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Hotels in North Wales

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Best Hotels in North Wales

North Wales Introduction

If North Wales is known for one thing, it's for its spectacular, blockbuster-worthy backdrop. Home to the sprawling Snowdonia National Park and the towering Mount Snowdon, it's a trail-veined region of rolling hills, rugged peaks, cascading waterfalls and calming lakes. There's plenty more to enjoy than just scenery, however. Explore Gothic castles, visit centuries-old villages, relax on Llandudno's bleach-blonde beach or take a nostalgic trip on a vintage steam locomotive.

Hotels in North Wales

There's a huge choice of North Wales hotel deals, with something to suit every taste, budget and holiday itinerary. Across the region, you can take your pick from prim Victorian guesthouses and quaint countryside B&Bs, to cosy pub inns and large, familiar chain favourites for big and small budgets alike. A lot of the accommodation here, however, is independently run, making stays a lot more unique. While amenities vary widely from town to town and village to village, most of the larger hotels in North Wales feature on-site restaurants and bars.

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Where to stay

If you want to take advantage of the region's coastline, opt for a hotel in North Wales' resort towns, such as Conwy or Llandudno. Conwy is a picturesque coastal market town, known for its old fortifications, huge 13th-century fortress and tiny 16th-century cottage, believed to be Britain's smallest house. A few minutes away, Llandudno is known for its blissful beach and pier, which features a traditional games arcade and shops. Just north-west of town, you'll find the breath-taking Great Orme headland, with its nature reserve and series of ancient tunnels.

Things to see

Known for its dramatic cluster of mountains and glacial landforms, Snowdonia National Park incorporates some of Wales' most beautiful scenery. It also features an extensive network of trails, leading hikers over rolling hills, beside peaceful lakes and through idyllic forests. The centrepiece of the enormous park is Mount Snowdon – the country's highest mountain, standing at 1,085 metres above sea level. A trip up to its summit takes around 6 hours on average, with a distance of between 7 and 10 miles, depending on which route you take. If you don't fancy traipsing up by foot, however, you can always sit back and enjoy the view while the historic Snowdon Mountain Railway does the hard work for you. History buffs will want to visit Conwy Castle, one of North Wales' most impressive historical marvels. Built between 1283 and 1289, it features 8 enormous towers, imposing battlements and glittering sea views from atop them.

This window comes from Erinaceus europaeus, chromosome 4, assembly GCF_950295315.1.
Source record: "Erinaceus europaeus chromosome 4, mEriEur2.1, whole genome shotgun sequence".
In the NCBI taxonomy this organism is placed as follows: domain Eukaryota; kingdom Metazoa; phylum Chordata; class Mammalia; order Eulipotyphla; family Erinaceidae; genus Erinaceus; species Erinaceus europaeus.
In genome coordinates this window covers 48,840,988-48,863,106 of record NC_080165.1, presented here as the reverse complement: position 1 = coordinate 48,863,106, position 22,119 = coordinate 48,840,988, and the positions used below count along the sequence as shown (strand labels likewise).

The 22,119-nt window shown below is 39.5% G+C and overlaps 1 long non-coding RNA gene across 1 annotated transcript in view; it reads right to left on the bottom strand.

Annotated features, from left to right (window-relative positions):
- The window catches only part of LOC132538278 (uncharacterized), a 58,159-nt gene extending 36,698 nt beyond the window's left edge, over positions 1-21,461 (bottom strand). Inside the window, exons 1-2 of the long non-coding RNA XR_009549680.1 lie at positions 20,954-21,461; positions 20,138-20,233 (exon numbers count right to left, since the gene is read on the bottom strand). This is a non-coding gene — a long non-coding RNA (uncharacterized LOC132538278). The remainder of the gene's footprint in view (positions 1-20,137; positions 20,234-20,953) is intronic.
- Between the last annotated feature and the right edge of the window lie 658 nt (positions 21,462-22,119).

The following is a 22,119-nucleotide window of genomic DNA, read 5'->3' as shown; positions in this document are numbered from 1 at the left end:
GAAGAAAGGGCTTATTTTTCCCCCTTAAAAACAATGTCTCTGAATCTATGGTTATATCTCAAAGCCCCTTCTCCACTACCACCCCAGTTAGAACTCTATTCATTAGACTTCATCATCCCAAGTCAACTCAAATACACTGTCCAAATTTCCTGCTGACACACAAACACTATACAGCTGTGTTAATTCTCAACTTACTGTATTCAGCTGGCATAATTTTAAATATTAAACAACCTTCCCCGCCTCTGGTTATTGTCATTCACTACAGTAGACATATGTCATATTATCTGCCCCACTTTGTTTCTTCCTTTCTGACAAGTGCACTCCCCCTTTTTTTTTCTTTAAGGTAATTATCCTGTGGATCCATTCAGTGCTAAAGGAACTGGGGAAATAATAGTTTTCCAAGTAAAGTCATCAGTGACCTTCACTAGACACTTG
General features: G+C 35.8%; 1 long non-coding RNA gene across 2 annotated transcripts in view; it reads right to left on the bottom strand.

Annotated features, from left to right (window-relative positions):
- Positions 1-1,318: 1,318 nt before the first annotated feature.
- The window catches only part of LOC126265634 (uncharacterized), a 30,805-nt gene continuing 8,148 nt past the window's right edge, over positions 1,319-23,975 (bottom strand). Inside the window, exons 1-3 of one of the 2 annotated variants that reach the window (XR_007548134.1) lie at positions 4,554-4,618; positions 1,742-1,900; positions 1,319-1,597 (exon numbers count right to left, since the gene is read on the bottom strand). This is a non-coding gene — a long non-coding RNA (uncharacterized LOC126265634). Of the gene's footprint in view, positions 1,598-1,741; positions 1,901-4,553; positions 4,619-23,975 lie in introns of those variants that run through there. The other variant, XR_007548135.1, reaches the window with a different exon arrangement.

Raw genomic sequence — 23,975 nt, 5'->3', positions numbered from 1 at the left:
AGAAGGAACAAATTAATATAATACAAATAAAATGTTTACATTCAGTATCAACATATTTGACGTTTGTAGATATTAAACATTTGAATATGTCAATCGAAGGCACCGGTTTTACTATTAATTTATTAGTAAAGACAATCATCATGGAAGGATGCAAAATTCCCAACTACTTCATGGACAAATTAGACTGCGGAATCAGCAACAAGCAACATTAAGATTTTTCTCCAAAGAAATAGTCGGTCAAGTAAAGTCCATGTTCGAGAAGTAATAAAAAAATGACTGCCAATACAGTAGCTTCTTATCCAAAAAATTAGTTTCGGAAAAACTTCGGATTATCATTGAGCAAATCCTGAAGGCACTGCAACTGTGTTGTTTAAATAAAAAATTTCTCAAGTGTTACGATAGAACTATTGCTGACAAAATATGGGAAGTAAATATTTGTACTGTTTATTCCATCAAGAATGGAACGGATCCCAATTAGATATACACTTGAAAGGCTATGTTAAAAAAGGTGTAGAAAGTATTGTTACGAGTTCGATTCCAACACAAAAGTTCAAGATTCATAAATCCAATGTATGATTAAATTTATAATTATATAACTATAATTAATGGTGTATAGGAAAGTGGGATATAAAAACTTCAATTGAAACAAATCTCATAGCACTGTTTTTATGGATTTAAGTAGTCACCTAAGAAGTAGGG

How to get to North Wales

Travel in North Wales is easier than most visitors think – the journey from London takes just over 5 hours via the M40 and A5, a trip from Manchester takes around 2 hours via the M56 and NW Expressway/A55, and a trip from Edinburgh takes around 5 and a half hours via the M6. The North Wales railway network is connected to cities throughout the UK, with regular services stopping at Bangor, Llandudno, Rhyl and Holyhead. If you're flying to the country, Cardiff Airport, near the south coast, provides short flights to Anglesey Airport in the north, just a half hour drive from Bangor.

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